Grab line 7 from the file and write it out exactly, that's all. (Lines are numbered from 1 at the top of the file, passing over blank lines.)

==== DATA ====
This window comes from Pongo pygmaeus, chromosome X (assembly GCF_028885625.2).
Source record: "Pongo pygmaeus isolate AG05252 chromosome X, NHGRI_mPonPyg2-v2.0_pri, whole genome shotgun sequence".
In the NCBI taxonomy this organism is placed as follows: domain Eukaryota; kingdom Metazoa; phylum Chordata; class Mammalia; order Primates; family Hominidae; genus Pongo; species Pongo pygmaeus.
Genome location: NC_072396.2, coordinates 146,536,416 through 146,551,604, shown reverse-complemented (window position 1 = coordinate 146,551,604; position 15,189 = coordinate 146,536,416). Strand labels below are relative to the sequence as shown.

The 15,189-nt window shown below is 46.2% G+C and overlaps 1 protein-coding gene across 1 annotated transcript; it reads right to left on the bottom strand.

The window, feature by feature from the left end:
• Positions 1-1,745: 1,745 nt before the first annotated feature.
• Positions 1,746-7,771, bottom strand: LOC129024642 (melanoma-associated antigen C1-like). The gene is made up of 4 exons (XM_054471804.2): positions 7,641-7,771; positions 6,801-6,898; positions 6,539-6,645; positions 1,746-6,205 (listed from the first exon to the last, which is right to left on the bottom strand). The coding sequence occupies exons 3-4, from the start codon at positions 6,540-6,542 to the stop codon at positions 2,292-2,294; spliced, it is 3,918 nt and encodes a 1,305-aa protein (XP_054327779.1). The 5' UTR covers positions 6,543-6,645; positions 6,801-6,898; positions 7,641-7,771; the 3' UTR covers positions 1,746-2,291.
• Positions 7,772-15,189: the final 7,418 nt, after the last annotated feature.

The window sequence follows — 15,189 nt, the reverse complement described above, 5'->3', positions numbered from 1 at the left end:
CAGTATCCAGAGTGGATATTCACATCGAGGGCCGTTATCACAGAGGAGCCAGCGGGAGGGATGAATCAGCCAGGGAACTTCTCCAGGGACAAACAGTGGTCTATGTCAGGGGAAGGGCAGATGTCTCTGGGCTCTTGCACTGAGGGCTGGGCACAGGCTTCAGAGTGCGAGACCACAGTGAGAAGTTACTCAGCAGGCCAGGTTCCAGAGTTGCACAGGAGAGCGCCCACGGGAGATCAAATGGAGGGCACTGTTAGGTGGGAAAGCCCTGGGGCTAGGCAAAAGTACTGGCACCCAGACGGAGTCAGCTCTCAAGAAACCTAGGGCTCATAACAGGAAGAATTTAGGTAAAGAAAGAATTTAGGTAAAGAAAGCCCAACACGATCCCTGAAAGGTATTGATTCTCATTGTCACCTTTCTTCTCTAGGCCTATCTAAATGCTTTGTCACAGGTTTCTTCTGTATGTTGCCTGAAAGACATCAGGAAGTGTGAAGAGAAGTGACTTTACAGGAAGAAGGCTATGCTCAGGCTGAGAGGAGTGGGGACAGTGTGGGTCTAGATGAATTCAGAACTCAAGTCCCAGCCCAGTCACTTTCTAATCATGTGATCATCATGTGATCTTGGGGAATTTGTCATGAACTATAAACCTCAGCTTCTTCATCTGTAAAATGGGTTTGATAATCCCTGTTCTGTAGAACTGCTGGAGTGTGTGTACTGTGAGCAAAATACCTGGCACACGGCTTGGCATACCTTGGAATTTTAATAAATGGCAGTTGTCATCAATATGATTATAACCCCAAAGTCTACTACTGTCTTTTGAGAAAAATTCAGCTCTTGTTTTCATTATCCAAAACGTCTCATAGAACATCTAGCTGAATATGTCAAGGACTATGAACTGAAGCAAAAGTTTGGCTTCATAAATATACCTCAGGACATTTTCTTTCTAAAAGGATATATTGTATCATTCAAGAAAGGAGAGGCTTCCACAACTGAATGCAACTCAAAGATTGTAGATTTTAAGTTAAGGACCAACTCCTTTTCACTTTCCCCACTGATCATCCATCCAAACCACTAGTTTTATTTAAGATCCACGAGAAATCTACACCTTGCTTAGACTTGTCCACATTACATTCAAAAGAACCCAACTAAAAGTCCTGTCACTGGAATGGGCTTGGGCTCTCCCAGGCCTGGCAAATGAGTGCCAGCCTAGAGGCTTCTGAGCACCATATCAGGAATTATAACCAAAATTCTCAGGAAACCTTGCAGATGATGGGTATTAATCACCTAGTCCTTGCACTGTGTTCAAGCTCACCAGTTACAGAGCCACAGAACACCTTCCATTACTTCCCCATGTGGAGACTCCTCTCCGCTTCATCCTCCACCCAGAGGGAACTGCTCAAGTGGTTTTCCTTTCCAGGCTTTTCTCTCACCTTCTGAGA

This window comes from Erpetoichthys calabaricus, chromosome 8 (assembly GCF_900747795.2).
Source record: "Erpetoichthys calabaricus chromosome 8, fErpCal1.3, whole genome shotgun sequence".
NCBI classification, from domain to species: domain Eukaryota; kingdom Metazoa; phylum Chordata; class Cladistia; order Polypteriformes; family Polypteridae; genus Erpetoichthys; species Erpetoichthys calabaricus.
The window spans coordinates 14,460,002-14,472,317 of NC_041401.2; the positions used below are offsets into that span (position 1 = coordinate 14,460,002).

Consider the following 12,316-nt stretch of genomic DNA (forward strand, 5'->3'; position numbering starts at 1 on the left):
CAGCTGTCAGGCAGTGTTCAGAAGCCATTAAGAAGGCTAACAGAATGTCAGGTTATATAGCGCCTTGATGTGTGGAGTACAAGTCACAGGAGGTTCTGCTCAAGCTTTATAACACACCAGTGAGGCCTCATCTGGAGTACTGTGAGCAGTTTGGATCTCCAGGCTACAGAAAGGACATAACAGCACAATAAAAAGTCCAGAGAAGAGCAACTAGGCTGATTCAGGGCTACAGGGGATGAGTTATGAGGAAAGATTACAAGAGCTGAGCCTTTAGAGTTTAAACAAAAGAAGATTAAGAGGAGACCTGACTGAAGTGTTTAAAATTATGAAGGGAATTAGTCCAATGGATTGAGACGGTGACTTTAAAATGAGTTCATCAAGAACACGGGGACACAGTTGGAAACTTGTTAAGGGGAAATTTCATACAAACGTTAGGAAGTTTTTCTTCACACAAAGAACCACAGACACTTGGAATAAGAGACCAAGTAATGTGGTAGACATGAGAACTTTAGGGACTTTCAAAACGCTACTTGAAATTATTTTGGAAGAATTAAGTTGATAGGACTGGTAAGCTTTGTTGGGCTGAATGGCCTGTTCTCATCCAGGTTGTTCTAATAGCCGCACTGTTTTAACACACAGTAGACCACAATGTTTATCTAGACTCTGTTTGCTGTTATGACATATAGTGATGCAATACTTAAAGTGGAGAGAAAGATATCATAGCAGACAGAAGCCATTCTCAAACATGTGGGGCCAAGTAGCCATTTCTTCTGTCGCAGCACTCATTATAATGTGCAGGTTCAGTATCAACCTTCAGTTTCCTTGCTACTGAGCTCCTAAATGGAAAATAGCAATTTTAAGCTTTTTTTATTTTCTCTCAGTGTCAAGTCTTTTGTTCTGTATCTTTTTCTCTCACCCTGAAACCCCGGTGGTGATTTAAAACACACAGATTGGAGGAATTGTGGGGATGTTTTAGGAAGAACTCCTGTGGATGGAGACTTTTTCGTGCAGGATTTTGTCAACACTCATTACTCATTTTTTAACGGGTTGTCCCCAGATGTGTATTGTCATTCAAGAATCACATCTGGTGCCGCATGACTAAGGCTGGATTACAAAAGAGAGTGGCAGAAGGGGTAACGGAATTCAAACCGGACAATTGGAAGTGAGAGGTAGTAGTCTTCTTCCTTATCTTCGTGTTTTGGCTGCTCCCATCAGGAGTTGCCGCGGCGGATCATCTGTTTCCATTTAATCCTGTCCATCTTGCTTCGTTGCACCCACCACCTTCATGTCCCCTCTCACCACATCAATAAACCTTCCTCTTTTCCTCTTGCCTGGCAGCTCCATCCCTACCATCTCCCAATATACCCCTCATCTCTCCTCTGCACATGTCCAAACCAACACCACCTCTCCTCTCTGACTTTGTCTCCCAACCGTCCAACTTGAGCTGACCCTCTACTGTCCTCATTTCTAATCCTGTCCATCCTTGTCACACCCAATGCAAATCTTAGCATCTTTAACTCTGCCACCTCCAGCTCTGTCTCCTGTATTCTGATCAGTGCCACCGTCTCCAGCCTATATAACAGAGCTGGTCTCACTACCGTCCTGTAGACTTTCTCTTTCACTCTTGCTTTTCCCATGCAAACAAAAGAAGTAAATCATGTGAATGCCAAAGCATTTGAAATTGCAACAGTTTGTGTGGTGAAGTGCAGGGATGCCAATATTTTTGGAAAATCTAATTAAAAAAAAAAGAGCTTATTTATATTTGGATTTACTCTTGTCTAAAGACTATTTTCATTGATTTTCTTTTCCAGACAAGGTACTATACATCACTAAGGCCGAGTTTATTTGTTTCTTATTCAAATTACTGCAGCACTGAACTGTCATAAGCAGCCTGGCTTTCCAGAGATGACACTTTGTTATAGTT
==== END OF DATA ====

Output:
• Positions 1-1,745: 1,745 nt before the first annotated feature.